When the distribution patterns for two species are being compared, the degree of freedom should
always be 1

STEP 5: IDENTIFY THE P VALUE


The final step is to apply the value generated to a chi-squared distribution table to determine if results are
statistically significant

A value is considered significant if there is less than a 5% probability (p < 0.05) the results are
attributable to chance

When df = 1, a value of greater than 3.841 is required for results to be considered statistically significant (p <
0.05)

A value of 7.90 lies above a p value of 0.01,


meaning there is less than a 1% probability
results are caused by chance

Hence, the difference between observed and


expected frequencies are statistically significant

As the results are statistically significant, the null hypothesis is rejected and the alternate hypothesis
accepted:

Alternate hypothesis (H1): There is a significant difference between observed and expected
frequencies

Because the two species do not tend to be present in the same area, we can infer there is
a negative association between them

Practice Question

Two species of fir tree are found along the coast of Southern California.
These two tree species are the Grand Fir (Abies grandis) and the Noble Fir (Abies procera).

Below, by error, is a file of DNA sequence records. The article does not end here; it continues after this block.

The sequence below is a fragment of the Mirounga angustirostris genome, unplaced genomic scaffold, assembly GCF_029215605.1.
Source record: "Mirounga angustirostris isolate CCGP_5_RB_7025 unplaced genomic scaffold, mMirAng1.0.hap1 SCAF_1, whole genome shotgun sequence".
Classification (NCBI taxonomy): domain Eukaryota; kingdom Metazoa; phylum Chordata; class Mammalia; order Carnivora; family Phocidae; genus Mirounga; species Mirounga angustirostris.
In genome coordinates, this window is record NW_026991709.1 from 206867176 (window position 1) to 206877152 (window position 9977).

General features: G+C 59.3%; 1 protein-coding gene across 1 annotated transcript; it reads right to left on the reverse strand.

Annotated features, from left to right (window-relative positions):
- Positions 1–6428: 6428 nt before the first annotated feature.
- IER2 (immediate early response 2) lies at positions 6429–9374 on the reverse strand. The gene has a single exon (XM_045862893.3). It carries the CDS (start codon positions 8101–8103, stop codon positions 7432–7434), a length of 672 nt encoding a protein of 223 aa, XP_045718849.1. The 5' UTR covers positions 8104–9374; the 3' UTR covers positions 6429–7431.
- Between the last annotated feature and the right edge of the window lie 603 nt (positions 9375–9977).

Their distribution patterns were establsihed via 150 quadrat samples, yielding the following results:
25 = both present ; 30 = Noble Fir only ; 45 = Grand Fir only ; 50 neither present
Activity: Use the chi-squared test to determine if these two plant species show association.
ECOSYSTEM

An ecosystem is formed by a communitys interaction with the abiotic environment.

The abiotic environment may strongly affect its inhabitants and sometimes
the living organism may influence the abiotic environment.
One Another
community community
E.g. Wave action on rocky shore creates a very hostile environment where
only well-adapted organisms can survive; Specialized plants grow in loose
wind-blown sand and their roots help stabilize the sand to encourage more
Abiotic
sand to deposit while their leaves break the wind. environment

Both community-community and community-environment interactions exist


in an ecosystem and ecology is the study of both the components and the interactions between them.

NUTRIENTS

While autotrophs and heterotrophs obtain organic compound by photosynthesis and feeding on other
organisms respectively, they both obtain inorganic nutrients from the abiotic environment.

Inorganic nutrients like nitrates and phosphates are needed to make organic compounds like DNA while some
other elements are used in minute trace but nonetheless essential.

Autotrophs obtain all of the elements from the abiotic environment while heterotrophs obtain carbon and
nitrogen from food and other inorganic nutrients from abiotic environment.

Despite of the limited supply of chemical elements on Earth, the elements fortunately will not run out thanks